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Kodak, the 131-year-old photography pioneer, filed for bankruptcy on January 19th 2012.Eastman Kodak announced early this morning that filing for Chapter 11 bankruptcy was “the right thing to do for the future” of the company.In a statement, Kodak CEO Antonio Perez said company leadership decided the move was “a necessary step.”Innovation Trail has followed the story over the course of 2012.

Kodak bid for federal solar funds falls short

Zack Seward
New Jersey-based Natcore says it's still working with Rep. Louise Slaughter to find a way to set up shop in Rochester. Above, Slaughter, Kodak's Mike Alt and Natcore CEO Chuck Provini tour Kodak's Eastman Business Park in February.

Remember that press conference in February that talked about the possibility of setting up a solar cell manufacturing line at Kodak’s Eastman Business Park?

Remember the 2,000 to 4,000 jobs that officials said the partnership with Natcore Technology would create?

Well, turns out the key ingredient to that prospective success story - an $8 million grant from the U.S. Department of Energy (DOE) - did not come through.

Despite the setback, however, Kodak and Natcore officials say they’re still working to make the project a reality.

“We hope that everything laid out at the [February] press conference comes to pass,” says Natcore’s David Rutkin.

Rutkin says setting up a Natcore research lab in Rochester is still very much a possibility. He says setting up a manufacturing line, however, is “still up in the air.”

According to Rutkin, Rep. Louise Slaughter (D-Fairport) has set up a meeting for Natcore on Thursday. Rutkin says the company will meet with Rochester area municipalities, NYSERDA and local economic development firm Greater Rochester Enterprise.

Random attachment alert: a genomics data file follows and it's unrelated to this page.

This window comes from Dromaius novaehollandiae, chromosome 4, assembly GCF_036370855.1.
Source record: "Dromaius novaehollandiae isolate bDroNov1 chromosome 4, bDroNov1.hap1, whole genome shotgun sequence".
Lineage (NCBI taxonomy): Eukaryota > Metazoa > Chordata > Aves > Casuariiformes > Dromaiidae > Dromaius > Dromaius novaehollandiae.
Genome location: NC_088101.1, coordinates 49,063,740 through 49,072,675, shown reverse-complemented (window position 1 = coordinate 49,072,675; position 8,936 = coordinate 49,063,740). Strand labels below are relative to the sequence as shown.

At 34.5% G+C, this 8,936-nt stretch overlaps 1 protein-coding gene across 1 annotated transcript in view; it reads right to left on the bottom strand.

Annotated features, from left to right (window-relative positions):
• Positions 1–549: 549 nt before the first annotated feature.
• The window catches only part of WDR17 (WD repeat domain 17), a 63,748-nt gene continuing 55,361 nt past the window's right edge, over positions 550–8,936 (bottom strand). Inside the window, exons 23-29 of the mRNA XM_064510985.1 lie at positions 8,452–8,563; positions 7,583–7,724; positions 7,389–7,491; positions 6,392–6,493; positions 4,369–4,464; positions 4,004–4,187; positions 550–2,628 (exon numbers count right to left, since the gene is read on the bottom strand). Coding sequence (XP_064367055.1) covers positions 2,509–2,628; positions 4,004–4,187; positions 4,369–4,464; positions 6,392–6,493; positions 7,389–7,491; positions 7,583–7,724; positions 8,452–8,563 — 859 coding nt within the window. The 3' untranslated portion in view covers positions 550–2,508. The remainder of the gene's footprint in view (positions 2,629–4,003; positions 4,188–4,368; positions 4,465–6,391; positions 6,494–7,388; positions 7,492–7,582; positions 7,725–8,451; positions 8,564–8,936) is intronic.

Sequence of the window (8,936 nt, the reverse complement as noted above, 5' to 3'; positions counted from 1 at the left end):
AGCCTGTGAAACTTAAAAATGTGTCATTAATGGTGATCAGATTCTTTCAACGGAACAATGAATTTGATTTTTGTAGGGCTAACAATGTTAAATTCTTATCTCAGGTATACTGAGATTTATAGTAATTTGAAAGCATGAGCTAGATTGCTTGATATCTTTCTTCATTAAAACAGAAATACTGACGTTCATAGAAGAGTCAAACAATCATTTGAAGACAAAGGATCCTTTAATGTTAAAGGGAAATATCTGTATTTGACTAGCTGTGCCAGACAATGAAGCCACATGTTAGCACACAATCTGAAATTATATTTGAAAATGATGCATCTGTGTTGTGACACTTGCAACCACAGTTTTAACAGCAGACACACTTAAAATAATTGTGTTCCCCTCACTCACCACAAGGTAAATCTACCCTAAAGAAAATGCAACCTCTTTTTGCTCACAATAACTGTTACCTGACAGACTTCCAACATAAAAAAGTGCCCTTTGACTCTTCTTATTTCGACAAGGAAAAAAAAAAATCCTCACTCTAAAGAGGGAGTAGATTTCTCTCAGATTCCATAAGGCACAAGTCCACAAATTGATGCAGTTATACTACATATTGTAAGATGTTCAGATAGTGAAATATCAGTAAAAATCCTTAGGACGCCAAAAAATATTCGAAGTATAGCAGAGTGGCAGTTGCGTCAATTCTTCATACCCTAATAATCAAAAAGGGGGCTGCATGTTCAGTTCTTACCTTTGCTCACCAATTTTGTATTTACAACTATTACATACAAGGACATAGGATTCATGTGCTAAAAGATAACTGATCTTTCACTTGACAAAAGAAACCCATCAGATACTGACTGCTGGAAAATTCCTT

We’ll let you know if anything comes of it.

(Update: Solar company picks Rochester for research center.)

Rutkin says the New Jersey-based Natcore is also testing the waters in New Jersey, the Brooklyn Navy Yard and the Houston suburb of Pearland, Texas.

The company was recently awarded a patent for technology that uses carbon nanotubes to improve solar cell performance.

DOE money

So what about the DOE money? A Kodak spokesman said the company hadn’t yet heard about the fate of its grant application. But a DOE spokeswoman confirmed that it did not pass muster. According to the agency, all available funds for the Photovoltaic Manufacturing Initiative have been allocated.

Of the three projects that received funding, the big winner was another project in upstate New York.

Albany’s College of Nanoscale Science and Engineering (CNSE) took home $57.5 million, with the apparent assistance of Sen. Charles Schumer.

WXXI/Finger Lakes reporter for the Innovation Trail.
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